(Rebecca Davis) Ms. Davis says she used to have an off-street parking permit. She suggests that snow emergencies are something to think about.

(Len Diggins) Mr. Diggins says the Select Board was thinking about starting the pilot program in May, to avoid winter.

(Vincent Baudoin) Mr. Baudoin offers a potential consideration: someone might buy a car simply because they'll be able to park in the street. He suggests that on-street parking could be counted towards a developer's parking requirements.

(Len Diggins) Mr. Diggins says that hasn't been a direct consideration. In the long run, he'd like to reduce the need for parking by reducing the need for residents to own cars. He thinks that small, shared EVs could be useful, and notes that most cars are only used for a small portion of the day. They sit idle most of the time.

(Roderick Holland) Mr. Holland says he's gotten an unusual amount of constituent feedback about the parking ban, and most of it has been negative. He cautions Mr. Diggins to expect some negativity. Mr. Roderick says there were eight couples living in a two family home down the street, earlier in the pandemic. They had more cars than parking spaces, and there was a lot of informal on-street parking. Mr. Holland says this really didn't work well, and modified the quality of life for households in the neighborhood.

(Chris Loreti) Mr. Loreti says he's opposed to lifting the town's overnight parking ban, and he believes that allowing on-street parking will just encourage developers to build bigger houses. He doesn't object to a pilot program, but thinks it should be town-wide and last for an entire year. Mr. Loreti says this question comes up every few years and never goes anywhere.

(Greg Dennis) Mr. Dennis would like to see the pilot applied to localized areas. Street aren't just for cars, but residents who want overnight parking on their street should have that option. He thinks the approach needs to be localized.

(Len Diggins) Mr. Diggins says the Arlington Police Department will not like a street-by-street approach, because it will make parking regulations harder to enforce.

(Vincent Baudoin) Mr. Baudoin says that street parking is usually free. He asks if the town could collect fees, and use them to fund a parking benefits district.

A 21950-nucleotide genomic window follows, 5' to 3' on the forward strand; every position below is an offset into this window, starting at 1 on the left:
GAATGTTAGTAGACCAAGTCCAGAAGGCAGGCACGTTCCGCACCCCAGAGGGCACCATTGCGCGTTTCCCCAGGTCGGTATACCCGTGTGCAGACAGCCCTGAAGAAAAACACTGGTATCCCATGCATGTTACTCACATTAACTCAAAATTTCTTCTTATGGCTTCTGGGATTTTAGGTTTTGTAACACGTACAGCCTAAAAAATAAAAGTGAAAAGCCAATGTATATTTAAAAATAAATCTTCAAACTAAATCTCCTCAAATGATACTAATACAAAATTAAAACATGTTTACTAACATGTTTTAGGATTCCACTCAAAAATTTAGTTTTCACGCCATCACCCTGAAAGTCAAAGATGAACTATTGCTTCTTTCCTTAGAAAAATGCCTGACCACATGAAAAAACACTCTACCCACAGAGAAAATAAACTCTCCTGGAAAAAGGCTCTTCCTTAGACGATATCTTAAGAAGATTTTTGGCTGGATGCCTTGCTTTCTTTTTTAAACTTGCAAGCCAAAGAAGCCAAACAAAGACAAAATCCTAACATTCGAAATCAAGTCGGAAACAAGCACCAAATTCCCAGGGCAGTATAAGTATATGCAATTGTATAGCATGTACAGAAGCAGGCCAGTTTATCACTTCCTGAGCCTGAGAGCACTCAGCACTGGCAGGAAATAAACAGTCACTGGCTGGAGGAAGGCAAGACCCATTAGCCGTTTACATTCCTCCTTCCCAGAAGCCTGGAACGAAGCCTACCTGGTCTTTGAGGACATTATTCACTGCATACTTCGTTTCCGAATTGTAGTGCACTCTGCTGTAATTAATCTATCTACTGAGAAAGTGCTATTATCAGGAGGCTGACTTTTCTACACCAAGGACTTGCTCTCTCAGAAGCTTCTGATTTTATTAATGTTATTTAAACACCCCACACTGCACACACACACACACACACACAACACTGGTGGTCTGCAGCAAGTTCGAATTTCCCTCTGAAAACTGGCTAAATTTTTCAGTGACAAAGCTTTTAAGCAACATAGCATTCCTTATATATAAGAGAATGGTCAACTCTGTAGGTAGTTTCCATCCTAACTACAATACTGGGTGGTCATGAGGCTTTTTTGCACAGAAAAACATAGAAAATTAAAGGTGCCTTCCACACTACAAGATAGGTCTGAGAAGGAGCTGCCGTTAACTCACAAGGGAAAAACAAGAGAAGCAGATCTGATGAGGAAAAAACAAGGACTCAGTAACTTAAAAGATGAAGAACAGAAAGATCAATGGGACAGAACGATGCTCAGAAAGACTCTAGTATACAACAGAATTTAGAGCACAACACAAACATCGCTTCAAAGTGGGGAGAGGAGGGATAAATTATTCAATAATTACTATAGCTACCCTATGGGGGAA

(Steve Revilak) Mr. Revilak would like to see overnight parking fees set according to the value of the land, rather than fees that are intended to cover the cost of administering the program. He thinks the fee should be more akin to the cost of renting a parking space.

(Len Diggins) Mr. Diggins said he suggested a higher price point for the fee, along with subsidies for lower-income households. He says the Select Board also considered parking benefits districts.

(Adam Auster) Mr. Auster says that parked cars serve as traffic calming on Henderson Street. He notes that ten years ago, the town had a ballot referendum on the overnight parking ban. Every precinct voted in favor of keeping the ban in place. He's in favor of the pilot. Mr. Auster thinks it will be a difficult discussion, but hopes we continue to have it.

Override Scenarios

(Len Diggins) Mr. Diggins says the Select Board hasn't made a decision about whether to call for an override vote in 2023 or 2024. He says he's met with the Long Range Planning Committee, who will have a lot of input into that decision. Right now, the choice looks like a smaller override vote in 2023, or a larger one in 2024, based on current projections. He says this will depend on a number of things, like inflation and interest rates. There's also a question about whether the state will be able to provide more funding to municipalities, since they took in more money than projected.

(Adam Auster) Mr. Auster asks about the form of the override vote, and how the Select Board might put the question to voters. Based on the efforts to adopt the Community Preservation Act, Mr. Auster believes that people have an appetite for spending on things they like.

(Len Diggins) Mr. Diggins says the town generally follows an all-or-nothing approach to override votes, and so far, there's been no discussion about doing things differently. He says that overrides give the town surplus funds for a while, so it's possible to find a sweetener to put in. We need more Long Range Planning Committee meetings to work this out.

(Susan Stamps) Ms. Stamps says the MBTA Community webinars talked about the idea of complete communities, where everything is within a fifteen minute walk. She thinks it would be nice to think about that holistically. The tree committee is starting to consider potential changes to the tree preservation bylaw, to prevent homeowners from taking trees down on their property. She asks people to let her know if they have ideas about tree protection.

Discussion with the Moderator

(Greg Christiana, Town Moderator) Mr. Christiana is putting a survey for Town Meeting Members together, which will include questions about how the Town Meeting web page is organized, and what the common use cases and navigation patterns are.

(Roderick Holland) Mr. Holland asks if Mr. Christiana has any thoughts to share regarding virtual vs in-person town meetings.

(Greg Christiana) Mr. Christiana says that state law doesn't provide an option for hybrid town meetings, and that the legal premise for remote meetings is solely based on safety. Town's can't hold virtual town meetings only for the sake of convenience, but the legislature may change this. He says that some towns, like Lexington, have filed home rule petitions to allow some form of hybrid town meeting. Arlington could do this, but we haven't started that process.